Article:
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Jesse Phillips
Jesse Phillips

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Interactively Rebase with git

To find out why I think you should be rebaseing interactively read my first post.

I like to write articles using a different perspective than what I used to learn or read. It probably goes along with all my other tools not commonly used. I think I found a way to cover this topic differently.

What is an interactive rebase?

It is a program, using a domain specific language with very limited scope.

Domain of Interactive Rebase

The interactive rebase operats with the domain of commits. What is a commit?

Commits consist of changes to content, author, committer, and parents. The primary two which are manipulated are the content changes and parent.

Script Structure

The script is interpreted from top to bottom. There is no control flow or looping.

The script allows for execution pause, where the user can modify files and the script itself in the middle of script execution.

What Commands are in this Language

When interactive rebase starts you are presented with the script in a text editor. At the end of the script is a comment which lists all the commands and their description.

Concider the operations utilized when committing to git. A general workflow could be as follows.

  1. Modify files
  2. Add files to git
  3. Commit files to git

e: edit - this command pauses execution after commit.

What this means is that git will write the commit to its database and await further instructions. This is most useful when combined with amend (a way of modifying the last commit).

r: reword - this command pauses at commit.

What this means is that git will present a text editor with the commit message. You can now modify the message associated with the changes.

Note here that reword pauses earlier than edit however edit is used to modify files which is an earlier step than committing. Understanding amend is important to use edit at its full power.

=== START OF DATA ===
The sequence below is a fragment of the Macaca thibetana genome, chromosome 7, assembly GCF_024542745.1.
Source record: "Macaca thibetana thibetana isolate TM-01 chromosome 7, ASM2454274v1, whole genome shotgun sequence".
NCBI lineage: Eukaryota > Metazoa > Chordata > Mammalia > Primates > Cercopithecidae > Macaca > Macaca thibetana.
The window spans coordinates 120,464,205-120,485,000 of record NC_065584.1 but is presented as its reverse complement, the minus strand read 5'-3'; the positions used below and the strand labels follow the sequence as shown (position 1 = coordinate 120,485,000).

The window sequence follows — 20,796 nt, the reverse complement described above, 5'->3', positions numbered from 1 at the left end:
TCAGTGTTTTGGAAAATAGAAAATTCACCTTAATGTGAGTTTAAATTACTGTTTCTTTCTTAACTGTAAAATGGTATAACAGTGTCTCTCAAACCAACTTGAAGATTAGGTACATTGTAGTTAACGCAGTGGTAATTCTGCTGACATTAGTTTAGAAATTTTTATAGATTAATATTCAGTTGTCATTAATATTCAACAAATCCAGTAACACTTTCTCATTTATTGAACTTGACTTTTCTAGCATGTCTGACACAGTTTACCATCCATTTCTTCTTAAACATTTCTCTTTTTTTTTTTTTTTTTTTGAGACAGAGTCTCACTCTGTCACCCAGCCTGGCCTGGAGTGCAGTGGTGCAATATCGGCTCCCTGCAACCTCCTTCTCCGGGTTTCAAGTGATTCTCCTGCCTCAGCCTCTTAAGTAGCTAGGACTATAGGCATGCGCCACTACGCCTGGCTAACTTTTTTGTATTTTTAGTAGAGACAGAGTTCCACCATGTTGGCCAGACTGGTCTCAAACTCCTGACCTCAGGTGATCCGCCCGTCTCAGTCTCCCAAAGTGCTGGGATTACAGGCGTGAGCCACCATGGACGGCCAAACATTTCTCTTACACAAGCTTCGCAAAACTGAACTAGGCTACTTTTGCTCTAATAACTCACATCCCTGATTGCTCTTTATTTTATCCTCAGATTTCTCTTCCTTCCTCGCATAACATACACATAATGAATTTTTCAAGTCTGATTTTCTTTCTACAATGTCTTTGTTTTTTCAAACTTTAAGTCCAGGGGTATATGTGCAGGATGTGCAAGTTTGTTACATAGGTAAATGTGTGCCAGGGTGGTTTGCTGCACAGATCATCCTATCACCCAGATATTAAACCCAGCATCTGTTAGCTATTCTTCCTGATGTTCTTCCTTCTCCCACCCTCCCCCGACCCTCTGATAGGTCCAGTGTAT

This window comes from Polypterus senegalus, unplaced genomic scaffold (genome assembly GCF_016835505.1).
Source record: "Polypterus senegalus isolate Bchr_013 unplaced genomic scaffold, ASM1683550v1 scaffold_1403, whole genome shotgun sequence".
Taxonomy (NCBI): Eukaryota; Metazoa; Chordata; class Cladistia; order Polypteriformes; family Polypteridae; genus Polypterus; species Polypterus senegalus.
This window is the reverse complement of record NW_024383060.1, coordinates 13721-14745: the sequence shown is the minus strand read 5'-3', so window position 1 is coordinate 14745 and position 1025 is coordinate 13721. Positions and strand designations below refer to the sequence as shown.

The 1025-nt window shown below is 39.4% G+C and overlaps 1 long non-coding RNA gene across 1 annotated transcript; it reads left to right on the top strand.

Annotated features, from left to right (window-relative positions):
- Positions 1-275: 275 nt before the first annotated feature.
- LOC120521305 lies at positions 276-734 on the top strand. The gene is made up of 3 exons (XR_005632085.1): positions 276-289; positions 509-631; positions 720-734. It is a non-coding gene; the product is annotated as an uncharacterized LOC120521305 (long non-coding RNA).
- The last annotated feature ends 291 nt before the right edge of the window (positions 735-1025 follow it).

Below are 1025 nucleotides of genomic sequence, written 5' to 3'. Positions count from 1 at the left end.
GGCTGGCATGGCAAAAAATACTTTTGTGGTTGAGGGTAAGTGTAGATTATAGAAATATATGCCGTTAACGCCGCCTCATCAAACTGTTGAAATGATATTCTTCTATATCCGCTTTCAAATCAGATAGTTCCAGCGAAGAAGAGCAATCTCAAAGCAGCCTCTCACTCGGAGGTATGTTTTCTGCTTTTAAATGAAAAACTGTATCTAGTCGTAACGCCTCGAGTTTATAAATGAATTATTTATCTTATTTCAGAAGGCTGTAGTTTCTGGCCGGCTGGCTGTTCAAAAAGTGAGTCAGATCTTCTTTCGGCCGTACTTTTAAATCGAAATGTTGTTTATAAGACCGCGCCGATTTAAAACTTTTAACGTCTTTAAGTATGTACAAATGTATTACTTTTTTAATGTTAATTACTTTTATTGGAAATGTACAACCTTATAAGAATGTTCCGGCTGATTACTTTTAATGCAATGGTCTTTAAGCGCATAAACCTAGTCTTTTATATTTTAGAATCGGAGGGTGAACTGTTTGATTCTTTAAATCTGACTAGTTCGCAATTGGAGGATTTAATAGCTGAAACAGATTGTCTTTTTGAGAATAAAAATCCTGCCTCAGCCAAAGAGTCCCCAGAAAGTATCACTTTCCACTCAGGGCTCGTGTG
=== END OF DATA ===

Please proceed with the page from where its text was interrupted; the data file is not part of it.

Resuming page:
p: pick - this command will utilize the entire commit and continue execution of the script.

b: break - this is inserted on its own line and just stops scrip execution. Use this if you are wanting to change something before the first commit of your rebase takes place, like if you want to amend a merge commit you're rebaseing onto.

Fixup and Squash

I wanted to pause and call out these next two commands. I believe these are the the most important as they make history rewrite something which can be delayed.

f: fixup - this command combines the changes of this commit, with the previous commit.

Recall that the scrip execution is from the start of the file, this means fixup is combined upward in the file.

s: squash - this command pause on the commit message after combining the changes of this commit, with the previous commit. It would be like fixup-reword if commands could be combined on a commit.

I will stop here, there are additional commands which I have not made use of.

Hidden Commands

These are not so much commands but script modifications which are useful.